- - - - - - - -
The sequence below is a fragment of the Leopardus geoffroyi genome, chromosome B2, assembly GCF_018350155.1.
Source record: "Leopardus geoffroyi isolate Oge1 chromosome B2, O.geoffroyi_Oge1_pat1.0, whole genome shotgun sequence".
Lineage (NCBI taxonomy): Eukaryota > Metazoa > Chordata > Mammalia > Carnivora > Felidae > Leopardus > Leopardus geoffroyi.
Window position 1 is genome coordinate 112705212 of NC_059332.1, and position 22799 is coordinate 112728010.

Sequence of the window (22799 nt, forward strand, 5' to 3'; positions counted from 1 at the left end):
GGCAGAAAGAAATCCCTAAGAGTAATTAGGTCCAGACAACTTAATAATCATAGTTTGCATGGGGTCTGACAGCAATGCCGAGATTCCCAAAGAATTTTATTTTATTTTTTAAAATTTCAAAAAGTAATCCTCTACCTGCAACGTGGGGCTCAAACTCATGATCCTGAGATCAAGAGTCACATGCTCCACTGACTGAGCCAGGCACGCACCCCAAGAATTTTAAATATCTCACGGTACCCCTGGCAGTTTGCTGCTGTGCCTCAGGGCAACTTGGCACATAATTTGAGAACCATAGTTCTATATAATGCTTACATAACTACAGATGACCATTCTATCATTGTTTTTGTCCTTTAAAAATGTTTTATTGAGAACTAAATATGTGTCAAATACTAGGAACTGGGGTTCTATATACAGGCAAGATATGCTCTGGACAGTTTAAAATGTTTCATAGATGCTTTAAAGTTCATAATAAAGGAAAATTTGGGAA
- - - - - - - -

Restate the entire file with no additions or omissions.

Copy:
The sequence below is a fragment of the Leopardus geoffroyi genome, chromosome B2, assembly GCF_018350155.1.
Source record: "Leopardus geoffroyi isolate Oge1 chromosome B2, O.geoffroyi_Oge1_pat1.0, whole genome shotgun sequence".
Lineage (NCBI taxonomy): Eukaryota > Metazoa > Chordata > Mammalia > Carnivora > Felidae > Leopardus > Leopardus geoffroyi.
Window position 1 is genome coordinate 112705212 of NC_059332.1, and position 22799 is coordinate 112728010.

Sequence of the window (22799 nt, forward strand, 5' to 3'; positions counted from 1 at the left end):
GGCAGAAAGAAATCCCTAAGAGTAATTAGGTCCAGACAACTTAATAATCATAGTTTGCATGGGGTCTGACAGCAATGCCGAGATTCCCAAAGAATTTTATTTTATTTTTTAAAATTTCAAAAAGTAATCCTCTACCTGCAACGTGGGGCTCAAACTCATGATCCTGAGATCAAGAGTCACATGCTCCACTGACTGAGCCAGGCACGCACCCCAAGAATTTTAAATATCTCACGGTACCCCTGGCAGTTTGCTGCTGTGCCTCAGGGCAACTTGGCACATAATTTGAGAACCATAGTTCTATATAATGCTTACATAACTACAGATGACCATTCTATCATTGTTTTTGTCCTTTAAAAATGTTTTATTGAGAACTAAATATGTGTCAAATACTAGGAACTGGGGTTCTATATACAGGCAAGATATGCTCTGGACAGTTTAAAATGTTTCATAGATGCTTTAAAGTTCATAATAAAGGAAAATTTGGGAA